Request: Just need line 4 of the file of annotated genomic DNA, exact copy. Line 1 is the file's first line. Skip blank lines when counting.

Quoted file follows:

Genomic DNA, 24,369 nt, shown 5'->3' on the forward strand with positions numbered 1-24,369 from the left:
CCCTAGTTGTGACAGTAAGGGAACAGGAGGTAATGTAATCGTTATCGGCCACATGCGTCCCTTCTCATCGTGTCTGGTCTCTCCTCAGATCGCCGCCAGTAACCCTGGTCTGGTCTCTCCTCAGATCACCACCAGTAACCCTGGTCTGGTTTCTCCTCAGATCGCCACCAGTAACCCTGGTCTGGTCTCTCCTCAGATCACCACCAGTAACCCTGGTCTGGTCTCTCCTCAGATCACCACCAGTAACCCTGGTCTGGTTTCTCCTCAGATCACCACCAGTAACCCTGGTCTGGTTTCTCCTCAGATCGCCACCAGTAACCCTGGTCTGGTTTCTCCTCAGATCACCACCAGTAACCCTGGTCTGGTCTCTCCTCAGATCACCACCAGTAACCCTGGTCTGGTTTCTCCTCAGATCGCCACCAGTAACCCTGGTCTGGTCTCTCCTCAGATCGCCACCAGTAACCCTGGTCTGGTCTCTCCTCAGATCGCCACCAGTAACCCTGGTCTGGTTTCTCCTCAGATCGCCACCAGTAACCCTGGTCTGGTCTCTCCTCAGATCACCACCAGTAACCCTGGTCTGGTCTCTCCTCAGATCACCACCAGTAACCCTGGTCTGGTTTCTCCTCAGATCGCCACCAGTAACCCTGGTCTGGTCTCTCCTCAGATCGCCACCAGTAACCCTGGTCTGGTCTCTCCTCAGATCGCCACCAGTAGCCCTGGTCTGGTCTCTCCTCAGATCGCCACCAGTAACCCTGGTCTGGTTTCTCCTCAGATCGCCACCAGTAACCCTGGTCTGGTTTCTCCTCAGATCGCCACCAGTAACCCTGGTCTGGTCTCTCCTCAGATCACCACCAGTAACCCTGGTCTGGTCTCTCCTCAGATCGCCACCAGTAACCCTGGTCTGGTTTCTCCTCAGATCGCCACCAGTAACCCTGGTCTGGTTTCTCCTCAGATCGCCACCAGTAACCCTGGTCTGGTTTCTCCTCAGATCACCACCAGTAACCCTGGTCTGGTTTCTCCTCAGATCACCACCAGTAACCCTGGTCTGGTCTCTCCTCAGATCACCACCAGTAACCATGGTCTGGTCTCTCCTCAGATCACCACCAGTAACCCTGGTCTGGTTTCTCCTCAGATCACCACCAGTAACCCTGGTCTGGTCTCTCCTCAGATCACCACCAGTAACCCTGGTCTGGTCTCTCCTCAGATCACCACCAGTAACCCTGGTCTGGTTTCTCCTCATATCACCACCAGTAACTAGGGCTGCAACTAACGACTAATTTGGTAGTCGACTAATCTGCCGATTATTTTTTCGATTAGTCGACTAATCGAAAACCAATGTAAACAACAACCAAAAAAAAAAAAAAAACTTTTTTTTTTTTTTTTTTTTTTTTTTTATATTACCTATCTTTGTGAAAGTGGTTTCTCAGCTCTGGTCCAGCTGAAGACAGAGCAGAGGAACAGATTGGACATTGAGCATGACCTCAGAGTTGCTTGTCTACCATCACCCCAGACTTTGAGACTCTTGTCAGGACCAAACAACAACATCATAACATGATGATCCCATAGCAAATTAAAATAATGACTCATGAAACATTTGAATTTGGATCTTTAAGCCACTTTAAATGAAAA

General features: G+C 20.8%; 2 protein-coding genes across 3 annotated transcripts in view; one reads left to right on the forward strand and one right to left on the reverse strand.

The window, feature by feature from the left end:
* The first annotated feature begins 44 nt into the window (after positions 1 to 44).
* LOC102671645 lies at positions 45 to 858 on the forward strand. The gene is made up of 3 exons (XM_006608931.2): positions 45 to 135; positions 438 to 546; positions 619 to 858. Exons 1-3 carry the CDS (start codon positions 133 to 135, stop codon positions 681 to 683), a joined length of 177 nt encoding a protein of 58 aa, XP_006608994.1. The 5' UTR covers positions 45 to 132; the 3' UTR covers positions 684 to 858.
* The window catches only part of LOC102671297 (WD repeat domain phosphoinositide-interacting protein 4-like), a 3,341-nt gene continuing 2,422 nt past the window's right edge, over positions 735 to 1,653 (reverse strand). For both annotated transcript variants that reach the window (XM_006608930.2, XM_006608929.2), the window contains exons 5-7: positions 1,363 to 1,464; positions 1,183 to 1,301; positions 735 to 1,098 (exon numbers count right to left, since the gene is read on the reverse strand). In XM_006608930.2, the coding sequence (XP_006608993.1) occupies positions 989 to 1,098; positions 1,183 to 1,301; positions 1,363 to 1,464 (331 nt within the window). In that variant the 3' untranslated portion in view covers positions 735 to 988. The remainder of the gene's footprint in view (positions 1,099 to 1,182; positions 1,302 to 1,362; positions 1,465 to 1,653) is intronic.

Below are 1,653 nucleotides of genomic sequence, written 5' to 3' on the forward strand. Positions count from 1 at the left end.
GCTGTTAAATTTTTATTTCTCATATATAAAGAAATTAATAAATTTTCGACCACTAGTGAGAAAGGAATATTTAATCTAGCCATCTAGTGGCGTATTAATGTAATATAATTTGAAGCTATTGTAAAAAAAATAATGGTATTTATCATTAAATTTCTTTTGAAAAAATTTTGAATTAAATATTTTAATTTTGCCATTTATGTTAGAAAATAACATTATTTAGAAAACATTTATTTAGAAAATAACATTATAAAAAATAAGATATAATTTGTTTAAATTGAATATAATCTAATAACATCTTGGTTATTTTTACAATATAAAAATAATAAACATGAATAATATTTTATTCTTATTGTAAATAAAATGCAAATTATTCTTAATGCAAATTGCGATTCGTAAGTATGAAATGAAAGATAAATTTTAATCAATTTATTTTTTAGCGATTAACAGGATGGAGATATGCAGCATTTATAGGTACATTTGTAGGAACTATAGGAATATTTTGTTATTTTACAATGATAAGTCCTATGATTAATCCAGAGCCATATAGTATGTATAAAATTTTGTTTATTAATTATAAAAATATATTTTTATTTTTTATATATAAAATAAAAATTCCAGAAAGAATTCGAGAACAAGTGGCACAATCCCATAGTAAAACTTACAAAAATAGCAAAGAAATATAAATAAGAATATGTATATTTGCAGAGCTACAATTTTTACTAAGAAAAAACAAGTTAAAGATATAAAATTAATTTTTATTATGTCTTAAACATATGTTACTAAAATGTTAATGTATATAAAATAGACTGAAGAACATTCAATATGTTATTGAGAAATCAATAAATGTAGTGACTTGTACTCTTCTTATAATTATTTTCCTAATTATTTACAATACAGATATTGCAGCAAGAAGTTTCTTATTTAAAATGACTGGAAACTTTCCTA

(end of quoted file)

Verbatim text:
The window, feature by feature from the left end: